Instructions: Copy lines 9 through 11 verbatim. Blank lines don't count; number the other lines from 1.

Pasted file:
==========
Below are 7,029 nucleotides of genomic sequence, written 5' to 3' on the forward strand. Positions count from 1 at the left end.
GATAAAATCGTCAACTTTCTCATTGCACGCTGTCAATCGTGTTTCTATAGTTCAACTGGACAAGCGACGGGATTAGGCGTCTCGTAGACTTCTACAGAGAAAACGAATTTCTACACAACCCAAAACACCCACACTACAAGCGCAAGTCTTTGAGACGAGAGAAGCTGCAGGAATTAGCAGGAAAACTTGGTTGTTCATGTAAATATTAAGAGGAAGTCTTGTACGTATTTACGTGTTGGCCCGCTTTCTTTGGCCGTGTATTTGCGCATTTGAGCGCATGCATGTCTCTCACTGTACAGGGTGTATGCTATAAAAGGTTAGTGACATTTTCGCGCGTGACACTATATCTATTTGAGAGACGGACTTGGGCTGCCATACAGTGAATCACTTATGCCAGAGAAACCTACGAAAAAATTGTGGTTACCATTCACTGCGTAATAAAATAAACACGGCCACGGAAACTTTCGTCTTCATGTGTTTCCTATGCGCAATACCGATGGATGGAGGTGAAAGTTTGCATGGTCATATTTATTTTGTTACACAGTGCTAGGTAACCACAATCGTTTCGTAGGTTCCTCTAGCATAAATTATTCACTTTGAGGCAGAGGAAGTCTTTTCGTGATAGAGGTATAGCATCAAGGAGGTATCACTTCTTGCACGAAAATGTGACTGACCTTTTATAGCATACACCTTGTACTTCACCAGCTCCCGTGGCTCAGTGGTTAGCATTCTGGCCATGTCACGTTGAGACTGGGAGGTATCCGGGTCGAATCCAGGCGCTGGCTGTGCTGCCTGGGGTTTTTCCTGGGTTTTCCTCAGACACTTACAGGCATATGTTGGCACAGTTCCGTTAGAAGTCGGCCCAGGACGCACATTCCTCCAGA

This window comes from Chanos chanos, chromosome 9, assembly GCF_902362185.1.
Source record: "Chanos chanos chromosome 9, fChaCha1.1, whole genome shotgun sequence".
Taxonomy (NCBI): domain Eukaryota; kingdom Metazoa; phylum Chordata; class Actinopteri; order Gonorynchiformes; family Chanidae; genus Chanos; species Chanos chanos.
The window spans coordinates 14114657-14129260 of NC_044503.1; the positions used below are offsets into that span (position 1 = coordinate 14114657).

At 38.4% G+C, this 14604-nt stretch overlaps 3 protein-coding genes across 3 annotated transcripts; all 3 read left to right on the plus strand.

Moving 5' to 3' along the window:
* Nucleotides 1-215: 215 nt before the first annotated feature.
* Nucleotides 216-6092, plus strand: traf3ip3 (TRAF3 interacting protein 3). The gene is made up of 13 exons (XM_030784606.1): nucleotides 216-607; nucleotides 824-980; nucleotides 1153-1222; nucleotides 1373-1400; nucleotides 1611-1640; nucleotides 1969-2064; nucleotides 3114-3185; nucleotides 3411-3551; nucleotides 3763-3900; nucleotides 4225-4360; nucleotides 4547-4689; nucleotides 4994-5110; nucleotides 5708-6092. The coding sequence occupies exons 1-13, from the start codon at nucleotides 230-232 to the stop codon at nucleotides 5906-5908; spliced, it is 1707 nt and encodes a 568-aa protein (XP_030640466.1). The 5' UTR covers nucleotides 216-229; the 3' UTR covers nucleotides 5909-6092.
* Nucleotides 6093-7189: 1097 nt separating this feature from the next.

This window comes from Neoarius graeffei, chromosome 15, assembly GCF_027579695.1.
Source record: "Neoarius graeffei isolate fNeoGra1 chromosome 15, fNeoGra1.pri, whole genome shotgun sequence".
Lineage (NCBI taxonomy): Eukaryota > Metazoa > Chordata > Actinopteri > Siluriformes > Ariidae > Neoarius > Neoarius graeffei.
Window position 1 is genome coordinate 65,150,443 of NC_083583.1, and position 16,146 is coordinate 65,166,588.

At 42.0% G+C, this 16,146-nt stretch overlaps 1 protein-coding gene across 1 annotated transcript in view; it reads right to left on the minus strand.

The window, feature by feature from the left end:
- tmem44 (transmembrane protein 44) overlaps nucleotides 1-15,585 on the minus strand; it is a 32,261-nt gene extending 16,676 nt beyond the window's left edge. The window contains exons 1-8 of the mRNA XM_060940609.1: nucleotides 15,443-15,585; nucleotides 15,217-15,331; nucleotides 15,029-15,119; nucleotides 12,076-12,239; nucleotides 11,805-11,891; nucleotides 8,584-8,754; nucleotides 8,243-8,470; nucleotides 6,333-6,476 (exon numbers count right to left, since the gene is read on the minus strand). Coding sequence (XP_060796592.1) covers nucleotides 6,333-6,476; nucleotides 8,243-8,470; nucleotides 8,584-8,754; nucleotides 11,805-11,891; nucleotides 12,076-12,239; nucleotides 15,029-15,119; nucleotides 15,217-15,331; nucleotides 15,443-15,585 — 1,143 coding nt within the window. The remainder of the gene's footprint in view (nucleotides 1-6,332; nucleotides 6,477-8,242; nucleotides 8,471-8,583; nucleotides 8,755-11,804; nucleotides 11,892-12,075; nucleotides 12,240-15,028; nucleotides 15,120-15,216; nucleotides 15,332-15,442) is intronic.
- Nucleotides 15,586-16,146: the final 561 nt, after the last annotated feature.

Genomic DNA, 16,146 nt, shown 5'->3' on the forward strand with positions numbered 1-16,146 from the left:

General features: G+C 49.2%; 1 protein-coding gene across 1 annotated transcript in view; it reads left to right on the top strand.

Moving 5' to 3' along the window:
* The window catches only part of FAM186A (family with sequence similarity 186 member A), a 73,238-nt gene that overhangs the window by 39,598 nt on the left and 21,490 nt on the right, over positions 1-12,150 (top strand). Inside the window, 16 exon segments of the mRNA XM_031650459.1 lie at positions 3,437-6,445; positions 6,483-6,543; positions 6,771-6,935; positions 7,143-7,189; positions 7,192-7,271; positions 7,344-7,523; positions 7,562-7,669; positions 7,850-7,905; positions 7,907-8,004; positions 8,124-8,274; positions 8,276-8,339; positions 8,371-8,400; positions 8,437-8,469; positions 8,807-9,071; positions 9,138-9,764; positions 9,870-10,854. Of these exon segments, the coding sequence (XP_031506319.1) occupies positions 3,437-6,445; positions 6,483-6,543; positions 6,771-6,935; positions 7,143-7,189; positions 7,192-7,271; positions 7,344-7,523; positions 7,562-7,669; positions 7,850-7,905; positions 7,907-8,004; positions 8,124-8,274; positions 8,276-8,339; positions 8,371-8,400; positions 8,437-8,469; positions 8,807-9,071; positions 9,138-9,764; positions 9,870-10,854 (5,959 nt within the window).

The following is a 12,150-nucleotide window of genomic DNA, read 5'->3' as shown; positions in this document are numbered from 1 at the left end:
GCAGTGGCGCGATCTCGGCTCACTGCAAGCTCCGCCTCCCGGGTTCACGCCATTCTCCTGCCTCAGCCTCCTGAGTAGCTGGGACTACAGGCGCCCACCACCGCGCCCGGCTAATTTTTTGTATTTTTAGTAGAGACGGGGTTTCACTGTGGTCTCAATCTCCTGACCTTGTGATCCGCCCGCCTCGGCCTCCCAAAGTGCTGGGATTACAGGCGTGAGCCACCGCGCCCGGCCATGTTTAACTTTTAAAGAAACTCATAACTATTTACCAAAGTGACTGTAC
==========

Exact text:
* Nucleotides 1-215: 215 nt before the first annotated feature.
* Nucleotides 216-6092, plus strand: traf3ip3 (TRAF3 interacting protein 3). The gene is made up of 13 exons (XM_030784606.1): nucleotides 216-607; nucleotides 824-980; nucleotides 1153-1222; nucleotides 1373-1400; nucleotides 1611-1640; nucleotides 1969-2064; nucleotides 3114-3185; nucleotides 3411-3551; nucleotides 3763-3900; nucleotides 4225-4360; nucleotides 4547-4689; nucleotides 4994-5110; nucleotides 5708-6092. The coding sequence occupies exons 1-13, from the start codon at nucleotides 230-232 to the stop codon at nucleotides 5906-5908; spliced, it is 1707 nt and encodes a 568-aa protein (XP_030640466.1). The 5' UTR covers nucleotides 216-229; the 3' UTR covers nucleotides 5909-6092.
* Nucleotides 6093-7189: 1097 nt separating this feature from the next.